No. Dr. David O. Freedman, a professor emeritus of infectious disease at the University of Alabama at Birmingham who co-wrote the Journal of Travel Medicine study, said the IATA misrepresented his findings.

Although he agrees that the overall risk of getting infected while in a plane is low, he said the IATA cannot assume that only 44 travelers have been infected on flights when there are no data showing that the other 1.2 billion fliers were tested or quarantined after they disembarked from their flights.

“You can’t say the denominator is 1.2 billion uninfected because only a small handful of these passengers were ever tested for COVID,” Freedman said. “IATA wanted a number, but no good published risk numbers are yet out there.”

In the Oct. 8 press release that touted its findings, the IATA acknowledged that “there is no way to establish an exact tally of possible flight-associated cases.” It said it reached out to airlines and public health authorities and reviewed available literature and found no “indication that onboard transmission is in any way common or widespread.”

Are there other industry-backed studies?

The Harvard T.H. Chan School of Public Health released a study Tuesday that was sponsored by Airlines for America and a consortium of other airline businesses that concluded “there has been little evidence to date of onboard disease transmission.”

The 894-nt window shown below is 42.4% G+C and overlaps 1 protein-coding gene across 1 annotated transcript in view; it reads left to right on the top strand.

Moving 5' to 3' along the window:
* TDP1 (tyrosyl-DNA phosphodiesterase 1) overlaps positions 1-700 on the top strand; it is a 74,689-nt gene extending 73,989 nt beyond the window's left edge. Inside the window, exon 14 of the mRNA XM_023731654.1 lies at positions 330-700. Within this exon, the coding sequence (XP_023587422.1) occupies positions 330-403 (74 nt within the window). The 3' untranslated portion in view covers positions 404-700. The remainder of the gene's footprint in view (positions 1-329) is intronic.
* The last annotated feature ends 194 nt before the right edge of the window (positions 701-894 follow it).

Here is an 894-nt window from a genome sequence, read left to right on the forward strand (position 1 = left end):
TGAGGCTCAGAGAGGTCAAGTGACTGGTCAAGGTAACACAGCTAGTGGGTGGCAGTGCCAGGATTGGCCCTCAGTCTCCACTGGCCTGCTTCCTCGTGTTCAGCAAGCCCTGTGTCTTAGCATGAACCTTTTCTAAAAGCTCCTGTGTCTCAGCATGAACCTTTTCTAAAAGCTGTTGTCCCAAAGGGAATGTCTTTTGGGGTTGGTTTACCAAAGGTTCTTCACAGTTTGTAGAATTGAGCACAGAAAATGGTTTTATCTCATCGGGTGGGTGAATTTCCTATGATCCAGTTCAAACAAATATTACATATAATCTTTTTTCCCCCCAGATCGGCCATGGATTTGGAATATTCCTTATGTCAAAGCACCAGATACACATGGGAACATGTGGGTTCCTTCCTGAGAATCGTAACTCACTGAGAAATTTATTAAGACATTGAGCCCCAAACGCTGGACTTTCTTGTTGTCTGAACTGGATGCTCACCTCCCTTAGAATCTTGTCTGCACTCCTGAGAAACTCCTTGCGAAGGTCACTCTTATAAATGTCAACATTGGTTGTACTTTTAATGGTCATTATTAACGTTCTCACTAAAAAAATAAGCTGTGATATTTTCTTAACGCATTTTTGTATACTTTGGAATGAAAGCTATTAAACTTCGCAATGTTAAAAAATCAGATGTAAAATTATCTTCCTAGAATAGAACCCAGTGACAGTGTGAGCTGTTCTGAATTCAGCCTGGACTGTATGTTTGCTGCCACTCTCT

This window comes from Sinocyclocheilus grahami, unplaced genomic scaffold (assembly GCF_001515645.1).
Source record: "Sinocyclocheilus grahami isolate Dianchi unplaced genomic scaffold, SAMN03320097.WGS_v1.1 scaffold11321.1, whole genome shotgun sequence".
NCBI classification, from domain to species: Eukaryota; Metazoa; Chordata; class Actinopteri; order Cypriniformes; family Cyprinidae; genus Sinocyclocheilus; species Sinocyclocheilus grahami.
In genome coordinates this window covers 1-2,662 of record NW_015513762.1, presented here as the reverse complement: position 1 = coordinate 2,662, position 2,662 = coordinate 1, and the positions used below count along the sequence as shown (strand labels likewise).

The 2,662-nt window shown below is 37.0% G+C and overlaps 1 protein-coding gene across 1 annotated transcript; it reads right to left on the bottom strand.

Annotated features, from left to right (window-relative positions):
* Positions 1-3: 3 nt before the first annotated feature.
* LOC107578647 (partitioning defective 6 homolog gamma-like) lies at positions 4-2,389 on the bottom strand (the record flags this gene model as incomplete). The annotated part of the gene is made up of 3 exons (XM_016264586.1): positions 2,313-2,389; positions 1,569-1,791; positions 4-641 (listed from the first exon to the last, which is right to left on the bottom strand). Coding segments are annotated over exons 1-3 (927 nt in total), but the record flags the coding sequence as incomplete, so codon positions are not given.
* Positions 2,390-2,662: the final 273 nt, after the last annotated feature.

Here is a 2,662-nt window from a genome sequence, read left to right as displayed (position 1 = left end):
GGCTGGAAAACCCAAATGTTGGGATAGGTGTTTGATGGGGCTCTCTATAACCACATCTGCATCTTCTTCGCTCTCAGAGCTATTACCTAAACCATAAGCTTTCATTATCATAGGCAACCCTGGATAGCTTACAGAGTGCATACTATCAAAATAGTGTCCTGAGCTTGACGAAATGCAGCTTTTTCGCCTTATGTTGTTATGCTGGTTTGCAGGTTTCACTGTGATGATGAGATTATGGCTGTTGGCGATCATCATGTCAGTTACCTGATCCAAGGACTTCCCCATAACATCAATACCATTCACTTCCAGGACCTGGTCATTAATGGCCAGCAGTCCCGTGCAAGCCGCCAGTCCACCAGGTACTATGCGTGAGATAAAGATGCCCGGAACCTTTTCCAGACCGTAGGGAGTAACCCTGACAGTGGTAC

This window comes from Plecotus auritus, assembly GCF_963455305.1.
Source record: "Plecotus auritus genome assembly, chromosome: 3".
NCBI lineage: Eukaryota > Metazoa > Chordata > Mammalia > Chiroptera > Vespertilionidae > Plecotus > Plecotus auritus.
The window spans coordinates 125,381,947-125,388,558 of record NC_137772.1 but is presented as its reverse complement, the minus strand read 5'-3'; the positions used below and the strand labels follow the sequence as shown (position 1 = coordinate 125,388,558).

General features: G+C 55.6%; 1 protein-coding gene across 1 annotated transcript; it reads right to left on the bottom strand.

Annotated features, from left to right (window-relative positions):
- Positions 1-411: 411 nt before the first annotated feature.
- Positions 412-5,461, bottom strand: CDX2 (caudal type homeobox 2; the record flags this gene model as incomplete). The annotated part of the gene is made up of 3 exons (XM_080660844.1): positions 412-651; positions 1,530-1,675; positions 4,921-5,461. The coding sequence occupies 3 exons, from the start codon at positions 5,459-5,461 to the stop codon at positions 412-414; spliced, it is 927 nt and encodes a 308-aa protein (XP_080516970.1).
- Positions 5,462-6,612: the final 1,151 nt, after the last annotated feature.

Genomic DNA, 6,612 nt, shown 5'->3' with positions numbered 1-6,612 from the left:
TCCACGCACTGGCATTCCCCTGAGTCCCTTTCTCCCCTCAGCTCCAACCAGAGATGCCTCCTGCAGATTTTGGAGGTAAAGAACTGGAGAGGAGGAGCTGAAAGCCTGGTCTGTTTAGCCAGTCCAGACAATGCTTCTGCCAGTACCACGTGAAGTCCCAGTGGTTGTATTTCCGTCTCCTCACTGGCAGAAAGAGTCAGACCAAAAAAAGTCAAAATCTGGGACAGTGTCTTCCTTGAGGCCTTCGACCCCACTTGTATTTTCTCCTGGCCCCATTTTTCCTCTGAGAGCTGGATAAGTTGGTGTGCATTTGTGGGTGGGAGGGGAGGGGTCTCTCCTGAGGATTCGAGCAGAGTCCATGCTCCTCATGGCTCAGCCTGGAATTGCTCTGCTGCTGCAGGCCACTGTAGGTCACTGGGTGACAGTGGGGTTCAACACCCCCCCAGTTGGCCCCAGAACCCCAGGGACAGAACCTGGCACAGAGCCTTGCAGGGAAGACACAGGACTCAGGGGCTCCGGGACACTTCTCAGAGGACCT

The study was based on the review of previously published studies and public data, plus modeling of onboard disease transmission data conducted by Harvard experts. The study said airlines have kept onboard transmissions low by requiring masks on all passengers and crew members, pushing cabin air through HEPA filters, disinfecting cabins between flights and screening passengers for COVID-19 symptoms.

Did the study call for any changes in the way we fly?

The Harvard study concluded that to further reduce the risk of onboard infections, airlines should continue to operate the air ventilation system while passengers are boarding and leaving the plane. It also said passengers should be encouraged to maintain physical distance from one another when they file into the plane’s cramped aisles to find their seats and when filing out to exit the plane.